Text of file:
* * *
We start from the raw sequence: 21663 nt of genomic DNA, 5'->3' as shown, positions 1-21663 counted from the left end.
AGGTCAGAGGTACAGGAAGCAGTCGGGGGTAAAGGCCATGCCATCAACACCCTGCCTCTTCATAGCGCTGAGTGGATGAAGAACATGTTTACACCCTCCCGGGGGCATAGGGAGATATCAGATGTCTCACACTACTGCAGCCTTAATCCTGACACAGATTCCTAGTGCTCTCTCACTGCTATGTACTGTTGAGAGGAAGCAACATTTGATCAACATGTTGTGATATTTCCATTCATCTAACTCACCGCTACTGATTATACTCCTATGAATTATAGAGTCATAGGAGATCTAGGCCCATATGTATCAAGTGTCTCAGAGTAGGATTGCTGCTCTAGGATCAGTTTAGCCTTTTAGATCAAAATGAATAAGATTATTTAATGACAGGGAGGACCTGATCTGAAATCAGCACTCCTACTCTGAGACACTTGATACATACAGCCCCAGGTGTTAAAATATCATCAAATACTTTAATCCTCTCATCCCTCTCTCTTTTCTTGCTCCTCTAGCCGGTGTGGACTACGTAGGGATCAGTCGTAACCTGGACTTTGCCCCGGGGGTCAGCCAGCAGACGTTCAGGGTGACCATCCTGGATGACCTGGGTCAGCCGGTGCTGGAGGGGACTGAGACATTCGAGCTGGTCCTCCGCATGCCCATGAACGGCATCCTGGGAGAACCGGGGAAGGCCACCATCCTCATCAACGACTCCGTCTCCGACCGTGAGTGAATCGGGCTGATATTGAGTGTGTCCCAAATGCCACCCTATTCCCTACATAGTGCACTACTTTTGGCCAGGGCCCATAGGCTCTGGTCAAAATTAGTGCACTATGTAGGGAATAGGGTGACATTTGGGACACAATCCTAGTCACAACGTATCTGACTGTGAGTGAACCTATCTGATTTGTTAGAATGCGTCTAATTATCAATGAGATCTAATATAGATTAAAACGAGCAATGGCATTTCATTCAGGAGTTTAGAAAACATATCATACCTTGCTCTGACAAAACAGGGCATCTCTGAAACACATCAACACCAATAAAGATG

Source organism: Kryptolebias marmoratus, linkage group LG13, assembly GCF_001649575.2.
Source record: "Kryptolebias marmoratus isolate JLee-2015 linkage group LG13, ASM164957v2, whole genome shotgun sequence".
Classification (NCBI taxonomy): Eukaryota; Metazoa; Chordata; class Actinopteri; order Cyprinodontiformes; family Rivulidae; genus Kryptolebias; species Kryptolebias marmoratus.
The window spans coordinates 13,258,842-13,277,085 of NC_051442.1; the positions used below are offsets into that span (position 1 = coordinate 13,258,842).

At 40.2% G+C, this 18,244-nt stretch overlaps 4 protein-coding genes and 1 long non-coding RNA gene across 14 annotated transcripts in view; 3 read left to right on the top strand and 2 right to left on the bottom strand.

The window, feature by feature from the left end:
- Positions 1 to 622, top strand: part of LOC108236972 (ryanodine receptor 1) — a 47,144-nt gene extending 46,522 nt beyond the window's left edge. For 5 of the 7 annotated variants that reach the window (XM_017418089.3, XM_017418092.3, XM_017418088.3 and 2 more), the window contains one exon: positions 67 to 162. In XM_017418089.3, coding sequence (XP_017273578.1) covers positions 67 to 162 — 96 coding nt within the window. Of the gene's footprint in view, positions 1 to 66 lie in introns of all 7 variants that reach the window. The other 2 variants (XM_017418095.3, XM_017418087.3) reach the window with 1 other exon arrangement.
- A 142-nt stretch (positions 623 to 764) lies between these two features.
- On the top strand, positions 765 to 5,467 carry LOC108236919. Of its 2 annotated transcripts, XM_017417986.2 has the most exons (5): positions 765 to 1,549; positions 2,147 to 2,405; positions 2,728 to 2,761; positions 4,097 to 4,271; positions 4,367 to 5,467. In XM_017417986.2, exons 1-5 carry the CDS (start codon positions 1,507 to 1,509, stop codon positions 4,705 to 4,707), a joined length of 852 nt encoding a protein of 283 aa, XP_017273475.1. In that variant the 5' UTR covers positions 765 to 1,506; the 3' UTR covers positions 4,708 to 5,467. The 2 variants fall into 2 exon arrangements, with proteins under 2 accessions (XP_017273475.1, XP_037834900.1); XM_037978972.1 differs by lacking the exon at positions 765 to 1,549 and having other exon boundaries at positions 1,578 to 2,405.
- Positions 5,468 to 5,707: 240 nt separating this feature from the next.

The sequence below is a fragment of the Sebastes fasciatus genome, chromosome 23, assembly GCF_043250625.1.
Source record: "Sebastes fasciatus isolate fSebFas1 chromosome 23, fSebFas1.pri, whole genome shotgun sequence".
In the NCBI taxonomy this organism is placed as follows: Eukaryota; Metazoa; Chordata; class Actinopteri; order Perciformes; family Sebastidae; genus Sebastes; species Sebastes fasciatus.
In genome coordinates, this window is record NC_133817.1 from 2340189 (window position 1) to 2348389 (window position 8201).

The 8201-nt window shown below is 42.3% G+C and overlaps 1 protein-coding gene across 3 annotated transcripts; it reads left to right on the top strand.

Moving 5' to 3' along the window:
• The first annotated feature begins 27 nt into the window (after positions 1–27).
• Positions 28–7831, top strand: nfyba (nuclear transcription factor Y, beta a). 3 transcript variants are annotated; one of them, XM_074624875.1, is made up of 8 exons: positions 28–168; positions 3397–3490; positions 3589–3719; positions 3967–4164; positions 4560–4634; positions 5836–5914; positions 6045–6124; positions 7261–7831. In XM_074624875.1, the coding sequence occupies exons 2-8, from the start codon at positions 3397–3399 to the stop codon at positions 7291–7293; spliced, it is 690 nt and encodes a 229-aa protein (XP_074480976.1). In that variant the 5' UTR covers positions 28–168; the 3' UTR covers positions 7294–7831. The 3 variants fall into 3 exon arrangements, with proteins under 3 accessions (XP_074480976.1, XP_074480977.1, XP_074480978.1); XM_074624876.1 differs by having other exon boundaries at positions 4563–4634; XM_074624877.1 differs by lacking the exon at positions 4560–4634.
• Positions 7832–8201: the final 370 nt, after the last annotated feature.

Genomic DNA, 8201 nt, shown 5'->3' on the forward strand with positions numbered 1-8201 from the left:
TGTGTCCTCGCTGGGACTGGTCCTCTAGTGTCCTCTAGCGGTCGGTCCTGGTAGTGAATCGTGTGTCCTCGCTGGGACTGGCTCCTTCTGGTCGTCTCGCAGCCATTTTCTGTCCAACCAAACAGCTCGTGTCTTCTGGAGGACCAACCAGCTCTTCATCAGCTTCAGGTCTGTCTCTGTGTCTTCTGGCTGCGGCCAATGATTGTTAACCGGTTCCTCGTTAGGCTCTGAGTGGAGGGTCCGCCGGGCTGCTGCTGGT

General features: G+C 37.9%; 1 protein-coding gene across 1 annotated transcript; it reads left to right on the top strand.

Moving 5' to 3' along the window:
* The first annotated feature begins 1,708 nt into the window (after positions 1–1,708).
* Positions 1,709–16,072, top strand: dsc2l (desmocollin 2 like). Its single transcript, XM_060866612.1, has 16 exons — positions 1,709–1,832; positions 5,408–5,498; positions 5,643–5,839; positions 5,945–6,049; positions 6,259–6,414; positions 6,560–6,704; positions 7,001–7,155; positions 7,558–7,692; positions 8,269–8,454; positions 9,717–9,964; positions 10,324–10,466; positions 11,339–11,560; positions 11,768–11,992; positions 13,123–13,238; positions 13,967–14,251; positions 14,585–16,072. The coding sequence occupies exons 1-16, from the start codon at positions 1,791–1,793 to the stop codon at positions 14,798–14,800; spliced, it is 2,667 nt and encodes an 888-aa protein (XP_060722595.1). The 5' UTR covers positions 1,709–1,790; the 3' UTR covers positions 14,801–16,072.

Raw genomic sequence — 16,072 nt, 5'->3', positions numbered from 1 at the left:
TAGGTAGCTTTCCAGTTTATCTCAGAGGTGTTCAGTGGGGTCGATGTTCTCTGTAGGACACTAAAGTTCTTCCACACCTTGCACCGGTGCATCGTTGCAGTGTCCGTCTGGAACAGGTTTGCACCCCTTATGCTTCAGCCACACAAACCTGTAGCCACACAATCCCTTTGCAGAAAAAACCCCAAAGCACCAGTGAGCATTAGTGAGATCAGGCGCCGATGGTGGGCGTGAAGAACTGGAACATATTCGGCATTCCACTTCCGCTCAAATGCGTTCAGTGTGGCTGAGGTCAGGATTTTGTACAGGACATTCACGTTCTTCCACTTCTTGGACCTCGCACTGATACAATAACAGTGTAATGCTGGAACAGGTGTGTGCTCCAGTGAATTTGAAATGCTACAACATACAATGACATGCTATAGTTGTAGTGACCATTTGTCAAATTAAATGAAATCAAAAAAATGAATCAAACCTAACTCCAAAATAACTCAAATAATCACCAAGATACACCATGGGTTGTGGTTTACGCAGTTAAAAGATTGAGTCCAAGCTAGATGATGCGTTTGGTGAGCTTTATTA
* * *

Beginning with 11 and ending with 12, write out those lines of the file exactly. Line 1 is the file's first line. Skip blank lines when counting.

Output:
- On the top strand, positions 765 to 5,467 carry LOC108236919. Of its 2 annotated transcripts, XM_017417986.2 has the most exons (5): positions 765 to 1,549; positions 2,147 to 2,405; positions 2,728 to 2,761; positions 4,097 to 4,271; positions 4,367 to 5,467. In XM_017417986.2, exons 1-5 carry the CDS (start codon positions 1,507 to 1,509, stop codon positions 4,705 to 4,707), a joined length of 852 nt encoding a protein of 283 aa, XP_017273475.1. In that variant the 5' UTR covers positions 765 to 1,506; the 3' UTR covers positions 4,708 to 5,467. The 2 variants fall into 2 exon arrangements, with proteins under 2 accessions (XP_017273475.1, XP_037834900.1); XM_037978972.1 differs by lacking the exon at positions 765 to 1,549 and having other exon boundaries at positions 1,578 to 2,405.
- Positions 5,468 to 5,707: 240 nt separating this feature from the next.